Act 2, Sc. 2, lines 133-152: What is the tone of the last part of the speech and what literary techniques help convey this tone?

King. But how hath she recieved his love?

Polonius. What do you think of me?

King. As of a man faithful and hourable.

Polonius. I would fain prove so. But what might you think,

When I had seen this hot love on the wing -

As I percieved it, I must tell you that,

Before my daughter told me - what might you

Or my dear Majesty your queen here think

If I had played the desk or table-book,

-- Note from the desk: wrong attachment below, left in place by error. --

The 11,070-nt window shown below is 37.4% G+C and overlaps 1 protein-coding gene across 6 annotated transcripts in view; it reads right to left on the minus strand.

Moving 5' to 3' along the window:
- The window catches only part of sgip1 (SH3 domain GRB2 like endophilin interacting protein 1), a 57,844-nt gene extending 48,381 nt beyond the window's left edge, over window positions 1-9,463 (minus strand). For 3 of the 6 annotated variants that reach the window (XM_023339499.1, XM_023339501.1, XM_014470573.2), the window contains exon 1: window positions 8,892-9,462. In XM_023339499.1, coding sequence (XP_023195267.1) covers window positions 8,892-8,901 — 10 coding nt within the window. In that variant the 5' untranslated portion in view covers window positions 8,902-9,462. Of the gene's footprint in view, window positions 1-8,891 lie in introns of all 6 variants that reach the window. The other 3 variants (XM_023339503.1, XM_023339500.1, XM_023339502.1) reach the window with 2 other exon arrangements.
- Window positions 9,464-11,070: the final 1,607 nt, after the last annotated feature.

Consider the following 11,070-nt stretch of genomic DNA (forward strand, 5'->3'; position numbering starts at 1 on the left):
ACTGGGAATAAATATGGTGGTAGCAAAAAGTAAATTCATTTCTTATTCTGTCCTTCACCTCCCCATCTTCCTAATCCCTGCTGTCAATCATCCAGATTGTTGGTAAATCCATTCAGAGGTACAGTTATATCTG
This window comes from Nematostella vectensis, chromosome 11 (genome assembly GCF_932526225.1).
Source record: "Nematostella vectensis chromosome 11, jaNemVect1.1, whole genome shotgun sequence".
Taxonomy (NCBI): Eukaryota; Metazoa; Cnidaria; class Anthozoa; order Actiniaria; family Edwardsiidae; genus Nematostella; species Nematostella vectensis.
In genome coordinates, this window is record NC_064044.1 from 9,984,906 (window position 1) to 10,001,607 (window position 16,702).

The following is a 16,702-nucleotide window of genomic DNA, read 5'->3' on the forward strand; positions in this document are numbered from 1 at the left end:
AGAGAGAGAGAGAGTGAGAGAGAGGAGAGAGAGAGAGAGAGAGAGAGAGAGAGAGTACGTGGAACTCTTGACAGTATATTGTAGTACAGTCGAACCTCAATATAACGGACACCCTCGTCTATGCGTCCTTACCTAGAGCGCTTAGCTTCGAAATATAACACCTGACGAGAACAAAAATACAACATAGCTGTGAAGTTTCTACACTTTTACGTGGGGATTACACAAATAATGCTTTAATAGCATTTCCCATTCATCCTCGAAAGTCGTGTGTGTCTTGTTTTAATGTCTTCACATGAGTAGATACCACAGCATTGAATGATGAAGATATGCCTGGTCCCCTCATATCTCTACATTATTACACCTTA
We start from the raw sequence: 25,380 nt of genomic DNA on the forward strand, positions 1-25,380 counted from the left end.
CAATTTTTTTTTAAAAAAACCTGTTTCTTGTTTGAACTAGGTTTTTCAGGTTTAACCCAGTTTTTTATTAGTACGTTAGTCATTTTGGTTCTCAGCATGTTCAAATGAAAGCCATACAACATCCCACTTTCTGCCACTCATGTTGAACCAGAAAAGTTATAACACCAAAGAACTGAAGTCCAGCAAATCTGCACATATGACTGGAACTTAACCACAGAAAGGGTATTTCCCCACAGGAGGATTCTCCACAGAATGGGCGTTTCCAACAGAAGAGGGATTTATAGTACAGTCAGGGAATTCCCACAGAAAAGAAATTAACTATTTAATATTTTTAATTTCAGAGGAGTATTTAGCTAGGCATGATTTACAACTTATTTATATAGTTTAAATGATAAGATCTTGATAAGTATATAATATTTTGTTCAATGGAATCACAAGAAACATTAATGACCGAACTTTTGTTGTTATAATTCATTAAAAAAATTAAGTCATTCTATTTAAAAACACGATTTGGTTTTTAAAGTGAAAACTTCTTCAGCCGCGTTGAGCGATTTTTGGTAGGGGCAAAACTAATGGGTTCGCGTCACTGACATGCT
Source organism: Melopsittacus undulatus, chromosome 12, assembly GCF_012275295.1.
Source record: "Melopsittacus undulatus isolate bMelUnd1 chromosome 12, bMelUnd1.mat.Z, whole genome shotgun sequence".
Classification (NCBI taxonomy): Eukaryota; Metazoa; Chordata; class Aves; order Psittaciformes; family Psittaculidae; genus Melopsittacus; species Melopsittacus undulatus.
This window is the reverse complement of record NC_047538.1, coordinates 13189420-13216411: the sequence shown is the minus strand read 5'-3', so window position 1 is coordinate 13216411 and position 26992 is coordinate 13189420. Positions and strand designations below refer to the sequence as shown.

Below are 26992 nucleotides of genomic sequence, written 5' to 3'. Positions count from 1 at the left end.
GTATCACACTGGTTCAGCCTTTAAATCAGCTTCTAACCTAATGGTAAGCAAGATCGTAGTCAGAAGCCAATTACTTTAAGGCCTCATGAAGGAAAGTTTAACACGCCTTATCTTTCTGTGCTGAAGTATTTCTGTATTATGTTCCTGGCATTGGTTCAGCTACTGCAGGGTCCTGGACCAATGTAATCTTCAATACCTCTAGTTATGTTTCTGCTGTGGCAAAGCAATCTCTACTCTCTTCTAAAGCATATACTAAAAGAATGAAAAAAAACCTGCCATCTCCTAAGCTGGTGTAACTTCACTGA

Or given my heart a winking mute and dumb,

Or looked upon this love with idle sight -

What might you think? No, I went round to work,

And my young mistress thus I did bespeak:

'Lord Hamlet is a prince out of thy star.

This must not be.' And then I prescripts gave her,

That she should lock herself from his resort,

Admit not messengers, recieve no tokens;

Which done, she took the fruits of my advice,

And he, repelled - a short tale to amke -

Fell into a sadness, then into a fast,....

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Polonius is aggressive and even threatening to Ophelia. He wants her to forget all about having a relationship with Hamlet. He uses devices like metaphor to make his point:

Lord Hamlet is a prince out of thy star.